“This relationship is all You!” Here one partner feels like they are living too much on the other person’s terms, that the other person is making all the important decisions. “I do and we do whatever you want to do!”

“This relationship is all Me!” Here one partner feels they have too much responsibility for directing and maintaining the relationship. “Whatever you do or we do is always left up to me!”

“This relationship is all Us!” Here one partner fees like they have no individual freedom in the relationship for a life apart. “We do everything together; we spend all our time together; I need to have a separate life too!”

“There is no Us in our relationship!” Here one partner feels like they have insufficient contact with each other and are living too much apart. “You do your thing, I do my thing, and we hardly spend any time together anymore!”

Whenever a sharing complaint is expressed on either side of the relationship, how sharing with each other is being managed needs to be discussed and perhaps renegotiated. Usually, when sharing doesn’t work for one party, then the relationship is no longer working well for both.


Mutuality is about both parties making sufficient ongoing efforts to maintain the equity in their relationship. This means:

There is adequate Reciprocity so each party makes valued contributions to each other’s and their joint well-being; 

There is adequate Consideration so each party is responsive to each other’s sensitivities and welfare through little acts of tenderness that can signify so much;

And there is adequate Compromise when wants diverge so each party moves off immediate self-interest to find a common solution both can support.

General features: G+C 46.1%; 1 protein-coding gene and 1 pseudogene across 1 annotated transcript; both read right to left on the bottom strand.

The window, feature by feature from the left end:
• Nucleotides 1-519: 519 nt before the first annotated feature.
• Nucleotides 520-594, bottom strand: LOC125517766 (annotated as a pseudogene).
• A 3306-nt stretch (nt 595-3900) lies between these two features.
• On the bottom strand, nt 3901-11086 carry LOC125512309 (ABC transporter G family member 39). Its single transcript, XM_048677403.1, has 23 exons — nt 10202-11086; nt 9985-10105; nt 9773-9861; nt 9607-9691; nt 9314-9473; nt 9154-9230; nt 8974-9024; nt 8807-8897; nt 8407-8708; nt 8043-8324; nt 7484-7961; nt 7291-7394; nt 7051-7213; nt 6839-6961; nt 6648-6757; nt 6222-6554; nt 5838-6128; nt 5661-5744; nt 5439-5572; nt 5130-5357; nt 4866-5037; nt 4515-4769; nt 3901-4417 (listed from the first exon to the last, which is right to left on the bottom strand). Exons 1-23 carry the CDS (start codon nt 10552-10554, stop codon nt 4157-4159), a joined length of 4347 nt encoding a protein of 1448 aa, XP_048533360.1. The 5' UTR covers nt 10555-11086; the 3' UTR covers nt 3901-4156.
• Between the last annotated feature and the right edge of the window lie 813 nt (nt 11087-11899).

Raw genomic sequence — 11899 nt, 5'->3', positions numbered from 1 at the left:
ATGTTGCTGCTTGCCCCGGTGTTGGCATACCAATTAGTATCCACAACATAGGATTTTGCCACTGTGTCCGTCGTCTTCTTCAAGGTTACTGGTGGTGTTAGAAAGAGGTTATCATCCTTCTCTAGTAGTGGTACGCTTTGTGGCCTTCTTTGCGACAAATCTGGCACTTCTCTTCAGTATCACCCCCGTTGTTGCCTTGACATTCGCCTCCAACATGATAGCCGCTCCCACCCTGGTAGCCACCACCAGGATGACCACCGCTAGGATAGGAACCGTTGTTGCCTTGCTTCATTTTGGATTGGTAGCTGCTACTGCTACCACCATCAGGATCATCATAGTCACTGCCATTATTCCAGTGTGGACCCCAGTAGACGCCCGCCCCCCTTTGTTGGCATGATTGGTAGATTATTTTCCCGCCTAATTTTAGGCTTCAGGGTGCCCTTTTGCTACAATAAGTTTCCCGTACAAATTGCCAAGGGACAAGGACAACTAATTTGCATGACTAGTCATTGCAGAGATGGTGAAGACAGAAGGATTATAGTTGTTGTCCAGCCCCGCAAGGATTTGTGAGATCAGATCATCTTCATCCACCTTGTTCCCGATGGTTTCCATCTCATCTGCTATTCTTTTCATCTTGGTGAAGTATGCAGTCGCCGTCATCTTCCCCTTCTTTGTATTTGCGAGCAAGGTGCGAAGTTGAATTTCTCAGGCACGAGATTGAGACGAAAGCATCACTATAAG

If the relationship looks like it might or has become a sexually active one (which is increasingly likely in adolescent love relationships) parents should give their opinion about this advisability. In addition to explaining how love doesn't require sex, how sex doesn't guarantee love, and how sober sex is safest, parents could choose to explain what healthy sexual mutuality might be if that physical intimacy is going on.

For example, in terms of Reciprocity: The experience would be conducted in a way that brings pleasure to both parties.

For example, in terms of Consideration: The experience would be observant of each other’s comfort and safety.

For example, in terms of Compromise: The experience would be governed by joint consent of both parties, with no manipulation or coercion in play.

Although first love is usually not lasting love in adolescence, the conduct of that caring relationship can have lasting influence, particularly when positive treatment, adequate sharing, and basic mutuality are learned. Although the magic may wear off, good lessons from good experience can linger on as adolescent love matures young people for later love experience to come.

Perhaps the most important young lesson to come away with is a precautionary one. Since love increases emotional vulnerability to each other, the one you love the most  can hurt you the worst; and hurts will happen. Thus it's important to remember that love does not entitle the other person to harm you, does not obligate you to accept this mistreatment, nor does it make it okay for you to unmindfully or willfully harm them. So when inevitable injuries are given or received, they must be talked about. On these painful occasions, expressing sorrow, apologizing, even making amends, are not enough unless accompanied by this commitment to reform: "I will never act this way again."

For more about parenting adolescents, see my book, “SURVIVING YOUR CHILD’S ADOLESCENCE,” (Wiley, 2013.) Information at:

Next week’s entry: Adolescence and “Getting Over” Parental Divorce